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define your course W W W . M I C H E N E R . C A / C E

Imaging Informatics Improving Quality and Creating Efficiencies

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lectronic medical images, which are far more accessible than their paper-based predecessors and have significantly enhanced health care productivity, have and continue to make patient care more effective and

efficient. Imaging informatics has propelled the shift toward digitally storing, using and sharing X-rays, CT scans, MRI scans and other medical pictures. In the process, it has significantly improved the quality of health care services. Many of the field’s top achievers have emerged from the Imaging Informatics Graduate Certificate Program through Continuing Education (CE) at The Michener Institute. The first and only of its kind in Canada offering a handson laboratory and clinical experience, this one-year, part-time program also features four online theoretical courses that focus on the technical, clinical, behavioural, and business aspects of imaging informatics. Subjects include the practical and operational dynamics of implementing Picture Archiving and Communication Systems (PACS); the how-to’s, benefits, and limitations of enterprise image distribution; creating an imaging informatics quality assurance program and the latest advances in imaging informatics. Students also participate in a clinical lab at the school and complete a four-week, full-time clinical placement. Graduates complete the program prepared to write the American Board of Imaging Informatics certification examinations.

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By Sharon Aschaiek

“The program is current, with a continuously refreshed curriculum and taught by instructors who are all currently working in the field of expertise that they teach,” says Lynne Campkin, program coordinator and Michener graduate (Radiological Technology 1976, Ultrasound 1981). “Graduates will find themselves more competitive in the job market if they are already an imaging, health care or information management professional.”

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n 2003, Sophia Mathew was starting the third and final year of the Business Computer Systems program at Seneca College while working a part-time clerical position at The Scarborough Hospital when she discovered imaging informatics. Recognizing an opportunity to apply her broad IT skills to an in-demand specialty in a sector in which she already had employment experience, Mathew decided to pursue the Michener program. “It really opened my eyes to a whole world of health care imaging and technology that I didn’t even know existed,” says Mathew, who took part in the Sophia Mathew program while simultaneously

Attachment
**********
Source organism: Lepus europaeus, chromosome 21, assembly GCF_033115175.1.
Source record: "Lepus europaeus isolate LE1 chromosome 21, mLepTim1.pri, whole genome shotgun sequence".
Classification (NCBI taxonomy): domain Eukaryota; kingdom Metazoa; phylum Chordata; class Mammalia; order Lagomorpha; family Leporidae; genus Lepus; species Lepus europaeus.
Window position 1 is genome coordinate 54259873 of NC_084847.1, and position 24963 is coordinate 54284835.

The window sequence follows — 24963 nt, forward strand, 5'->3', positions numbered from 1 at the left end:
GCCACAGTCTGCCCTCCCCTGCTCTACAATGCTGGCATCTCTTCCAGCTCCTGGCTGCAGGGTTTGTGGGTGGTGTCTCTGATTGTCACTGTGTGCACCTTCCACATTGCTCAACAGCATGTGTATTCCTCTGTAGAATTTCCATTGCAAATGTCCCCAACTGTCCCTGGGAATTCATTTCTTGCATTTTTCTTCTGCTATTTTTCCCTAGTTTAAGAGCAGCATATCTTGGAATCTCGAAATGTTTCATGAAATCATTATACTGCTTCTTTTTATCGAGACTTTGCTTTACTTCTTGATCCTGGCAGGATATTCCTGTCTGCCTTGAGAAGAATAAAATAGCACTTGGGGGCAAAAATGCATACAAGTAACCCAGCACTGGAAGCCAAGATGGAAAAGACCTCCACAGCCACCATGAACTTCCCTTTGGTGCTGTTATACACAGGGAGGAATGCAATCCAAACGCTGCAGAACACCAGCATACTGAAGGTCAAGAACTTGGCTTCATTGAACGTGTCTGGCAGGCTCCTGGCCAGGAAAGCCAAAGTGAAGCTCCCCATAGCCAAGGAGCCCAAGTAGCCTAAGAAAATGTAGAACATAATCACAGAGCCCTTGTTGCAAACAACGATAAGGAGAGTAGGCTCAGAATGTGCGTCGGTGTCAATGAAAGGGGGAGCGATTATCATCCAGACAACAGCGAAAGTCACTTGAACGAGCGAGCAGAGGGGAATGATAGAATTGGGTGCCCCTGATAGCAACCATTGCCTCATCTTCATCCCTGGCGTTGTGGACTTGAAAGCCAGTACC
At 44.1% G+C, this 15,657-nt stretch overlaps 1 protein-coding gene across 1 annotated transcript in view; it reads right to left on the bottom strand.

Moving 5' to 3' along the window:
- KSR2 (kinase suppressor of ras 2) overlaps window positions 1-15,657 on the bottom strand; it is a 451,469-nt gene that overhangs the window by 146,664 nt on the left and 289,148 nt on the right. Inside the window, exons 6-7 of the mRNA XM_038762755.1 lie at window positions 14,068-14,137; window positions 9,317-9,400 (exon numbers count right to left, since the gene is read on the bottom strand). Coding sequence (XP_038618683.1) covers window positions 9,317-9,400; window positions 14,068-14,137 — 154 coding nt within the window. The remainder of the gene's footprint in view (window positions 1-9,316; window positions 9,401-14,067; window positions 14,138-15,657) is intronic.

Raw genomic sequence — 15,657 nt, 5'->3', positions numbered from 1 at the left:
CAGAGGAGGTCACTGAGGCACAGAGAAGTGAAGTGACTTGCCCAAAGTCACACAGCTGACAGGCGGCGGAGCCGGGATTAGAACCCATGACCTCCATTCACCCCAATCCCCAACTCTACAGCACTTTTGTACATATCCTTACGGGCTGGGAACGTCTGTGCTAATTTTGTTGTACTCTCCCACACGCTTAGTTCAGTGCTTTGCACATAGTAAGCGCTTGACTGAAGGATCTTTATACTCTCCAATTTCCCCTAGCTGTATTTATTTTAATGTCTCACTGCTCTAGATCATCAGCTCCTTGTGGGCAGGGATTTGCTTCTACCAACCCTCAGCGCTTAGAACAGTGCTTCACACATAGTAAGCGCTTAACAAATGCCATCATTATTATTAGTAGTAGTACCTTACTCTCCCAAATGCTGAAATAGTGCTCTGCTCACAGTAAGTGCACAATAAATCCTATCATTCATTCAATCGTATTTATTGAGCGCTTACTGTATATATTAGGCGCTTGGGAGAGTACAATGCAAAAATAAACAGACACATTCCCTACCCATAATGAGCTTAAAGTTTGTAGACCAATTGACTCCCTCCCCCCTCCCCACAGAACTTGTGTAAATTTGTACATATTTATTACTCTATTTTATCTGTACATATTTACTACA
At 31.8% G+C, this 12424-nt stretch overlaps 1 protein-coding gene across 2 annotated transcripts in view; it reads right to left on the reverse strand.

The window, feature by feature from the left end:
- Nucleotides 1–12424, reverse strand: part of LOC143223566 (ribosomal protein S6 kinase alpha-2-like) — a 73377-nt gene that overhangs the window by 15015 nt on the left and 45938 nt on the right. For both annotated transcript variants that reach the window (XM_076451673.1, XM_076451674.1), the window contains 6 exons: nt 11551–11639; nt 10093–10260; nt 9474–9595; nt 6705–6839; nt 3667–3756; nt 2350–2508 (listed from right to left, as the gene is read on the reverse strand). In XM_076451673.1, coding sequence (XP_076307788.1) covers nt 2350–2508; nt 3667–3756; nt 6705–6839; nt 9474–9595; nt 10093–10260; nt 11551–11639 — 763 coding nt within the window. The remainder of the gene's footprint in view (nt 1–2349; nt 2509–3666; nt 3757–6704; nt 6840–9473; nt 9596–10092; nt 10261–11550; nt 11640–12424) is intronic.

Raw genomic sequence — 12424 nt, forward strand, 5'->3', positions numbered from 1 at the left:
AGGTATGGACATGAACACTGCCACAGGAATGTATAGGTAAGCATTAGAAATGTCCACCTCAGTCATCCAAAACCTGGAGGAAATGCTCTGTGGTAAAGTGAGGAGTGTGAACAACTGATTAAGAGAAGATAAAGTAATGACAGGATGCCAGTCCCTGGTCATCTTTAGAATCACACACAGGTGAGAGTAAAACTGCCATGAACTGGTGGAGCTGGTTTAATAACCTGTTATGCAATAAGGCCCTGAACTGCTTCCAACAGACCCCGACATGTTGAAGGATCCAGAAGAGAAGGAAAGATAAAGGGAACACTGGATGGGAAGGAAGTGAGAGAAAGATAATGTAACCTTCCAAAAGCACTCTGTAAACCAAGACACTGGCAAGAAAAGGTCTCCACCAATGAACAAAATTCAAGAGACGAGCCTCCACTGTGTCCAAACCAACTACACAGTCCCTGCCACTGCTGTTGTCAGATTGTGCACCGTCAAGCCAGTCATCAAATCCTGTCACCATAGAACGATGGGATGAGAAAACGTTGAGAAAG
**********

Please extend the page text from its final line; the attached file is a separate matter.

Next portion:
Fall/Winter 2013


Continuing Education

Bruno Bellotto completing her college diploma. “The program gave me an insight into where health care was going and helped me apply my IT and business training in a health care setting.” A four-week clinical placement at the diagnostic services department of Markham Stouffville Hospital (MSH) enabled Mathew to put her theoretical knowledge to use in a real-world setting. She says a highlight of that experience was the wisdom and empowering teaching methods of Bruno Bellotto, an imaging informatics administrator at MSH. “He made a great impact on me. He was very patient and knowledgeable, and I learned a great deal from him,” Mathew says. “We even had a practice day where, at the very end of the placement, he took the day off and you were left to run the whole show by yourself. You were thrown in the fire and it forced you to be independent.” An instructor at Michener since shortly after the program launched in 2002, Bellotto not only oversees students completing clinical placements at MSH but teaches courses and conducts lab sessions. A 1996 graduate of Michener’s Medical Radiological Technology program, he got his start in the field as an X-ray technologist at Credit Valley Hospital, where he became a PACS assistant administrator before starting, in 2002, as an imaging informatics administrator at MSH. SH, a medium-sized community hospital with one of the province’s best equipped diagnostic service departments, conducts about 130,000 patient exams per year. This dynamic and stimulating work environment regularly serves up a range of challenges. In addition to managing and updating the hospital’s picture archive, Bellotto also troubleshoots hardware and software issues,

M

researches and purchases equipment, facilitates system upgrades, trains users, maintains the system’s integrity and security and more. “For me, it’s the variety of what we do every day that I enjoy most. It’s not a mundane job. There are so many different things to do, and each day is different from the other,” Bellotto says. It’s among the from-the-field insights Bellotto shares with the 20 to 30 students who participate in the Michener program each year. He also tells them that, as hospitals and clinics continue to grow and expand their digital infrastructure, new opportunities will continue to emerge for Imaging Informatics professionals The province’s ongoing effort to build electronic health records for all Ontarians is creating opportunities in the field, particularly the formation of four regional diagnostic imaging repositories. Sophia Mathew was involved in implementing the centralized bank of medical images for western Ontario, which includes 19 organizations that conduct three million patient exams annually. The experience was one of her many career highlights since graduating from Michener. Upon earning her certificate, Mathew was promoted to coordinate Scarborough Hospital’s PACS. Since 2004, she has been working as an Imaging Informatics professional at Credit Valley Hospital’s Diagnostic Imaging department, which last year performed more than 205,000 patient examinations. Mathew’s story came full circle in 2009, when she started teaching imaging informatics at her Michener. “I enjoy teaching because I’m a real people person, and I love passing on what I know to others,” Mathew says, adding, “Even though you’re not hands-on with the patients, you have a part to play in somebody’s care every single day, so you feel a sense of purpose.” For more information about the Imaging Informatics program or to apply, please visit www.michener.ca/ce/postdiploma/ ImagingInformaticsAdminstratorProgram.php The next application deadline is November 15, 2013. Online classes start January 2014.